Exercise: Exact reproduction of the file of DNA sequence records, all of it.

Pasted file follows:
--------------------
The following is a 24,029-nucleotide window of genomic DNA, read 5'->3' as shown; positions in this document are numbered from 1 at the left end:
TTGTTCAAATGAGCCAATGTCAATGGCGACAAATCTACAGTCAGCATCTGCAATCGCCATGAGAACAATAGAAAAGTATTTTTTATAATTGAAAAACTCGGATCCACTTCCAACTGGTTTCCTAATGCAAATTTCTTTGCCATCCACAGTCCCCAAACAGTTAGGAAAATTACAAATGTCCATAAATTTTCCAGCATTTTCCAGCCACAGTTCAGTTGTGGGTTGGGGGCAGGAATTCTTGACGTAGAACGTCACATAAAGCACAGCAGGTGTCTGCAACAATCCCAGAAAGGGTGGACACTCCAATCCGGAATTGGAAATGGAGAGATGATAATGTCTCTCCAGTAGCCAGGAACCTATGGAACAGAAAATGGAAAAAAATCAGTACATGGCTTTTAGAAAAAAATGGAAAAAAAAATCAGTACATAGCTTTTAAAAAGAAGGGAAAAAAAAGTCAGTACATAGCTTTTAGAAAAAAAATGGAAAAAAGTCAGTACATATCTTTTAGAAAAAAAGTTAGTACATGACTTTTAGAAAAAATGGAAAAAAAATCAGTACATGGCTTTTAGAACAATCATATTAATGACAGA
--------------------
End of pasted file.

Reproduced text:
The following is a 24,029-nucleotide window of genomic DNA, read 5'->3' as shown; positions in this document are numbered from 1 at the left end:
TTGTTCAAATGAGCCAATGTCAATGGCGACAAATCTACAGTCAGCATCTGCAATCGCCATGAGAACAATAGAAAAGTATTTTTTATAATTGAAAAACTCGGATCCACTTCCAACTGGTTTCCTAATGCAAATTTCTTTGCCATCCACAGTCCCCAAACAGTTAGGAAAATTACAAATGTCCATAAATTTTCCAGCATTTTCCAGCCACAGTTCAGTTGTGGGTTGGGGGCAGGAATTCTTGACGTAGAACGTCACATAAAGCACAGCAGGTGTCTGCAACAATCCCAGAAAGGGTGGACACTCCAATCCGGAATTGGAAATGGAGAGATGATAATGTCTCTCCAGTAGCCAGGAACCTATGGAACAGAAAATGGAAAAAAATCAGTACATGGCTTTTAGAAAAAAATGGAAAAAAAAATCAGTACATAGCTTTTAAAAAGAAGGGAAAAAAAAGTCAGTACATAGCTTTTAGAAAAAAAATGGAAAAAAGTCAGTACATATCTTTTAGAAAAAAAGTTAGTACATGACTTTTAGAAAAAATGGAAAAAAAATCAGTACATGGCTTTTAGAACAATCATATTAATGACAGA